My thread brake off, I raised myne eyes; The level sun, like ruddy ore,

Lay sinking in the barren skies; And dark against day's golden death She moved where Lindis wandereth,— My Sonne's faire wife, Elizabeth.

"Cusha! Cusha! Cusha!" calling
Ere the early dews were falling,
Farre away I heard her song.
"Cusha! Cusha!" all along
Where the reedy Lindis floweth,

Floweth, floweth;
From the meads where melick groweth,
Faintly came her milking-song.


"Cusha! Cusha! Cusha!" calling,
"For the dews will soone be falling;
Leave your meadow grasses mellow.

Mellow, mellow;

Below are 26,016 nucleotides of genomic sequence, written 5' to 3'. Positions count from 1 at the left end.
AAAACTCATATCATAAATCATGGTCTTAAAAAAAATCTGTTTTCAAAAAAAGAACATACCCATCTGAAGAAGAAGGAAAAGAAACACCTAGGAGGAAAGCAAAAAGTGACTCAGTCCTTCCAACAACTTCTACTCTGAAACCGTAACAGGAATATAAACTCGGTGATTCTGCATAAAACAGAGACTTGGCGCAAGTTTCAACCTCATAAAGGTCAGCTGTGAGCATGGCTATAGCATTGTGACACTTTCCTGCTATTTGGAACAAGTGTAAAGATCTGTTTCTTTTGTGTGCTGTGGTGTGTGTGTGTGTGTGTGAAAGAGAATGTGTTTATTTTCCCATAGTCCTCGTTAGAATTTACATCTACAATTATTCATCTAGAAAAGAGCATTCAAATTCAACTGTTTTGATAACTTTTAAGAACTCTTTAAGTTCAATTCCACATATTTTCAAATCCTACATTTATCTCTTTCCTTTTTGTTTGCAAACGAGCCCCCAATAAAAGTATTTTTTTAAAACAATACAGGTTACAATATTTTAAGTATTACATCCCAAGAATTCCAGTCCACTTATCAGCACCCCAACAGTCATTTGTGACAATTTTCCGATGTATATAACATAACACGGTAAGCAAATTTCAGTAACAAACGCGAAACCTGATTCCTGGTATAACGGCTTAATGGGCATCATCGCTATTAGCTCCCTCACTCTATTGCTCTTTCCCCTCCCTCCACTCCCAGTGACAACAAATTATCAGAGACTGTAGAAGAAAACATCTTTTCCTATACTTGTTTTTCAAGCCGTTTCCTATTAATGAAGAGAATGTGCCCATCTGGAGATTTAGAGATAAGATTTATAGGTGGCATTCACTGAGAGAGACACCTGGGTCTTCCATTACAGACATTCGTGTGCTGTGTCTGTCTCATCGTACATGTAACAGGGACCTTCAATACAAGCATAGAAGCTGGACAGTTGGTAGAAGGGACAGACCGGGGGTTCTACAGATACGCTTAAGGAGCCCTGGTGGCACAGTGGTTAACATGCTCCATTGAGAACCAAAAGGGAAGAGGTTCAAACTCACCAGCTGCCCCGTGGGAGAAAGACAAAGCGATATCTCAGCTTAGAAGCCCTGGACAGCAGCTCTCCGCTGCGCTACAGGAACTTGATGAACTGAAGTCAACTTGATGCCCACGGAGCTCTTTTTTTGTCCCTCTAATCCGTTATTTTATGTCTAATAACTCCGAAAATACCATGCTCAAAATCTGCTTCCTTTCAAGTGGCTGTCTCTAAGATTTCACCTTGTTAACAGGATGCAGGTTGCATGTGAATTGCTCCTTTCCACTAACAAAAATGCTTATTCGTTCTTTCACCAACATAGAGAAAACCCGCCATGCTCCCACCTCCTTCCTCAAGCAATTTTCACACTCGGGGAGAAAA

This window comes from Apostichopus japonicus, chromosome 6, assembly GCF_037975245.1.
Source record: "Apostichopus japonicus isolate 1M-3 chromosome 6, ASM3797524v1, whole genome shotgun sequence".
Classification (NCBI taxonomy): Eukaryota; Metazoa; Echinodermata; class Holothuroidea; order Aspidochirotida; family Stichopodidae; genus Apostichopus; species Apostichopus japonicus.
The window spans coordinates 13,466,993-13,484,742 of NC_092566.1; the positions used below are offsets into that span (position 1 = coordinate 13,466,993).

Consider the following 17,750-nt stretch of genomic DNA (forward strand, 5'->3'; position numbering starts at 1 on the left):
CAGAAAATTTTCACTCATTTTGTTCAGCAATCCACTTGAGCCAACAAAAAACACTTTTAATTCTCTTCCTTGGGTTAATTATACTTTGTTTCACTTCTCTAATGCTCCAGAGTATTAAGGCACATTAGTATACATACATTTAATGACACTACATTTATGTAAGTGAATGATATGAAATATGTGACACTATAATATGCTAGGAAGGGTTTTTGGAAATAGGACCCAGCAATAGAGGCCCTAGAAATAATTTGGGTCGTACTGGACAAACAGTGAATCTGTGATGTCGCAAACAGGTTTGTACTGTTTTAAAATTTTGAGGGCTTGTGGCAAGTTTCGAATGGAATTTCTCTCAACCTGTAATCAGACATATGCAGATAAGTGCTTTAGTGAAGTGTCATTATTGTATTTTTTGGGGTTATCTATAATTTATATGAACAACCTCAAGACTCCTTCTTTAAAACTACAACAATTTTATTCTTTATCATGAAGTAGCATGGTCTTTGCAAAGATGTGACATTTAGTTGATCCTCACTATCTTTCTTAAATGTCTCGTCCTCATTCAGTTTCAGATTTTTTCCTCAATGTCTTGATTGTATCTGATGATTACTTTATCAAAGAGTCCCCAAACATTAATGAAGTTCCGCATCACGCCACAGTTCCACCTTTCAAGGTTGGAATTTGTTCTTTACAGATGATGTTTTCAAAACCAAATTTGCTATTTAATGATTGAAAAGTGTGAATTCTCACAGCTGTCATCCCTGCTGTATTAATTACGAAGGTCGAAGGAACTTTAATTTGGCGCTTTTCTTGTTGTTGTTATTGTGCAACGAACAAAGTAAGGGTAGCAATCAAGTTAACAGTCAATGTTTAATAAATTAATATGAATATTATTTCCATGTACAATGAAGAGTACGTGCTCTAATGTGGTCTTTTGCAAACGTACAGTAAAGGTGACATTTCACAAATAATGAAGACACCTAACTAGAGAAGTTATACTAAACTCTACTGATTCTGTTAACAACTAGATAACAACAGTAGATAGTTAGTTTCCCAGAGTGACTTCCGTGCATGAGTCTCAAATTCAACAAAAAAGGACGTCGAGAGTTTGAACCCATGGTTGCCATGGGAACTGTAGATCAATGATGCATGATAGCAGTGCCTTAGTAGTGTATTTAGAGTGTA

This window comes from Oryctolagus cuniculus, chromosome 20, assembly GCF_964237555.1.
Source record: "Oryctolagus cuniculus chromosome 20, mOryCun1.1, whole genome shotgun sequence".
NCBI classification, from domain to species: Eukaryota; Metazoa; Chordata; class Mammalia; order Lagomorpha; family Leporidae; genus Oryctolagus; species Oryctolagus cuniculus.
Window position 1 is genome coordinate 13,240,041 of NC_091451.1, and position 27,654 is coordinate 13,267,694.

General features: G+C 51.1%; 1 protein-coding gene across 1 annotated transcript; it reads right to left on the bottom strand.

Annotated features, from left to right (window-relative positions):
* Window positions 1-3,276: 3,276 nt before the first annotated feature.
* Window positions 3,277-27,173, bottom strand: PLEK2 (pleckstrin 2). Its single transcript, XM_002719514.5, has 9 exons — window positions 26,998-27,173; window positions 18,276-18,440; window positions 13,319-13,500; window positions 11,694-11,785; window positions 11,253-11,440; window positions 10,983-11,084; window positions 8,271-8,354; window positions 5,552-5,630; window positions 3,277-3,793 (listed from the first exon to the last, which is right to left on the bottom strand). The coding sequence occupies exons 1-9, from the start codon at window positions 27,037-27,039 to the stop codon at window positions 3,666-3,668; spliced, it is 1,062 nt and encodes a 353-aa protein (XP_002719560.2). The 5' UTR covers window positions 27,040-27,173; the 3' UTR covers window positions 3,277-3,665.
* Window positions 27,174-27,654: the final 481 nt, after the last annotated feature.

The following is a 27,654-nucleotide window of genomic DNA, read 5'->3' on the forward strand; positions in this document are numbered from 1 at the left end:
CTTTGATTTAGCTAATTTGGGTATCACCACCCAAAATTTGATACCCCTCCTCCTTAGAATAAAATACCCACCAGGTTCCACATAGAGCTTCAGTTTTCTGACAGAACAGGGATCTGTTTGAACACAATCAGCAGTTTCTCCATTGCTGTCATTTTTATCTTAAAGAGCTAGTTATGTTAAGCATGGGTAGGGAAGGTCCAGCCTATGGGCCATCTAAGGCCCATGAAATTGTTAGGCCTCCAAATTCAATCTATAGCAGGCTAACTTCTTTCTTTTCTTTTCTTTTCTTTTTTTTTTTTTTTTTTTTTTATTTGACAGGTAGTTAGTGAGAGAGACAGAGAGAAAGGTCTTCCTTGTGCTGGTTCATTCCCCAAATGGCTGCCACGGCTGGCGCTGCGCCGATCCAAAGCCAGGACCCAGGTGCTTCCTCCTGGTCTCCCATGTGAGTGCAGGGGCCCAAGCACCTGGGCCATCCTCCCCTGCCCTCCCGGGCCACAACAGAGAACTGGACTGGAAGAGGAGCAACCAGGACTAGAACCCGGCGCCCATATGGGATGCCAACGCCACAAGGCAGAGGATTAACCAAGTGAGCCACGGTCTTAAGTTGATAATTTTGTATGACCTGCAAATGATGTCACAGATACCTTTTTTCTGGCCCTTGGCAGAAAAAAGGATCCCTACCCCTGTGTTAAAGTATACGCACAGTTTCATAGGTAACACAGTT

Quit your cowslips, cowslips yellow;

Come uppe, Whitefoot; come uppe, Lightfoot, Quit the stalks of i)arsley hollow,

Hollow, hollow; Come uppe, Jetty, rise and follow,— From the clovers lift your head; Come uppe, Whitefoot; come uppe, Lightfoot;

Come uppe, Jetty, rise and follow,
Jetty, to the milking shed."

Alle fresh the level pasture lay,
And not a shadowe mote he seene,
Save where, full fyve good miles away,

The steeple towered from out the greene;
And lo! the great bell farre and wide
Was heard in all the country-side,
That Saturday at eventide.


I looked without, and lo! my sonne

Came riding downe with might and main; He raised a shout as he drew on, Till all the welkin rang again,— "Elizabeth! Elizabeth!" (A sweeter woman ne'er drew breath Than my Sonne's wife, Elizabeth.)


"The olde sea-wall (he cried) is downe;